9. PART II: AN UNEASY BEGINNING

    • 6 Convocation’s medical militants
      (pp. 51-68)

      Convocation met for the first time on 4 May 1858. A list of signatures of those present contains 153 names, but whether there were others at the gathering is uncertain.¹ Charles James Foster was elected Chairman, William Shaen Acting Clerk, and a committee of twelve members was set up to prepare Standing Orders and other organisational proposals to lay before a meeting to be held on 10 November. During the following months, that Committee, on its own and in co-operation with a parallel body appointed by the Senate, worked out the details within the overall provisions of the Charter, which...

    • 7 The ambitions of Charles James Foster
      (pp. 69-82)

      By the autumn of 1863, Convocation had been in existence for four and a half years, and, by then, its activists had accommodated themselves – if not without some resentment – to the legal and practical limits of their involvement in the University’s affairs, and had survived a period of difficult internal relations between some of their medical members and the majority. There was still one early constitutional adjustment to be made, within the Annual Committee, which would involve the medical graduates sharing their sixteen places with graduates in Science: but that seems to have been accepted without controversy. The framework thus...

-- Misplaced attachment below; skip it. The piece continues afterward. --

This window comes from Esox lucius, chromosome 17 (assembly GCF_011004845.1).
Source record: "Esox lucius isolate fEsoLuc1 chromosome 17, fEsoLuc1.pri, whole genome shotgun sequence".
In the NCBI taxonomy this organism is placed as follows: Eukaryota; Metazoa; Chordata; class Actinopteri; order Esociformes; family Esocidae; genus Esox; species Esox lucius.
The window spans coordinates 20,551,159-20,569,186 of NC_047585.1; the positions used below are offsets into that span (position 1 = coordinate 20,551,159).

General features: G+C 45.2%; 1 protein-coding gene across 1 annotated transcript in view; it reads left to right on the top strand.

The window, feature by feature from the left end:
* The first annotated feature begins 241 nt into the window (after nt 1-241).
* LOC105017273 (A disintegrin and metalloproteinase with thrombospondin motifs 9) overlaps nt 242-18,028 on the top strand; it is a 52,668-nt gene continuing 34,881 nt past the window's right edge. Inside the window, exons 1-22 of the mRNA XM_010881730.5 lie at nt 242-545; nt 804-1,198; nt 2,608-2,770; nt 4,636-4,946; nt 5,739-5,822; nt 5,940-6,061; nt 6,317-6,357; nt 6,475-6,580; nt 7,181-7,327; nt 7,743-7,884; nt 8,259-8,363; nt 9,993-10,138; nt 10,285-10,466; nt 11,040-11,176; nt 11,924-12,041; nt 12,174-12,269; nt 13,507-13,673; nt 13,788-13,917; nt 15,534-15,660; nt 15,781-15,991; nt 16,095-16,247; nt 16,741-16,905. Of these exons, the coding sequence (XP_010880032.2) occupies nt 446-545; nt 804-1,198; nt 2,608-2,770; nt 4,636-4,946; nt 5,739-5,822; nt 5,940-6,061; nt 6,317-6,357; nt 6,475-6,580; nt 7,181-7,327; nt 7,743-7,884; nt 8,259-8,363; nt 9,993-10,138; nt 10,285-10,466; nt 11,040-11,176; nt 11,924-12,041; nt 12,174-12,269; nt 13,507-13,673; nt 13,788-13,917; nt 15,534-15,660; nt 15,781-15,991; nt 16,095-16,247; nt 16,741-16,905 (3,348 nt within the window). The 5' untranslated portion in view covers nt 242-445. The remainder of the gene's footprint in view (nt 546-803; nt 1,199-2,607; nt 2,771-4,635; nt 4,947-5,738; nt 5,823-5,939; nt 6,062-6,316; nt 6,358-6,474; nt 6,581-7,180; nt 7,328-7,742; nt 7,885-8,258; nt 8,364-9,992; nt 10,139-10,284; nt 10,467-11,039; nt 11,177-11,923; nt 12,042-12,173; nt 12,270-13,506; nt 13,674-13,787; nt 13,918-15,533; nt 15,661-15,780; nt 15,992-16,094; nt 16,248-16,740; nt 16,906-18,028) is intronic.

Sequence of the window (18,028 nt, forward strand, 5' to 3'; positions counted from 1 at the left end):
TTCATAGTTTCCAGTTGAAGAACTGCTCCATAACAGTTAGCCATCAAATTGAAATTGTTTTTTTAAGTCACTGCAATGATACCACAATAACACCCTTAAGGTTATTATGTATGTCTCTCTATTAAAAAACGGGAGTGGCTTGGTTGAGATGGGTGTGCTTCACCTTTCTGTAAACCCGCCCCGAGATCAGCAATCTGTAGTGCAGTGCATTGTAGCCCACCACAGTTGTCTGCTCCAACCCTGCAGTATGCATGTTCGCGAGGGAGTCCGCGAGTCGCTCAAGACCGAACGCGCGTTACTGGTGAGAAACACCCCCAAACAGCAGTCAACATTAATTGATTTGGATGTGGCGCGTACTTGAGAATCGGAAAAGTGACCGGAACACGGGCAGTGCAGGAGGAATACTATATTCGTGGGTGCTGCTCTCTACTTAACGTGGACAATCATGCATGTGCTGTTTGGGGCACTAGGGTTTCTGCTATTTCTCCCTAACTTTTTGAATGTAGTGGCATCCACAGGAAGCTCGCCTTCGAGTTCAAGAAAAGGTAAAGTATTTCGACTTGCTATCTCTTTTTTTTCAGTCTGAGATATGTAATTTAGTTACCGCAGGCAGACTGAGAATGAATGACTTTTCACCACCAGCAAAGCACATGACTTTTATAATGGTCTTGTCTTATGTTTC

10. PART III: DEGREES FOR WOMEN

    • 8 The campaign and defeat of Elizabeth Garrett
      (pp. 85-97)

      Two major political issues had arisen before 1865 and continued to be highly significant after that year. The first – the question of attaining a place in the House of Commons for a representative of the graduates of the University of London – had been on the agenda of the Graduates’ Committee since at least 1851, and had received the blessing of the leadership of both main political parties, in principle, in the early 1850s. The Senate took up the case after Convocation was established, and, as will be seen in Part IV, the seat was at last obtained in the Reform...

    • 9 The General Examination for Women
      (pp. 98-116)

      The National Association for the Promotion of Social Science held its first London meeting in June, 1862, and devoted one of its sessions to a discussion of the expediency of granting degrees at the universities to women. William Shaen moved that the Council of the Association . . .

      should represent to the Senate of the University of London the desirableness of their undertaking the duty of affording women an opportunity of testing their attainments in the more solid branches of learning.¹

      Shaen added to his analysis of the recent voting in Senate. He and Foster focussed on the importance...

    • 10 The consequences of Gurney’s Act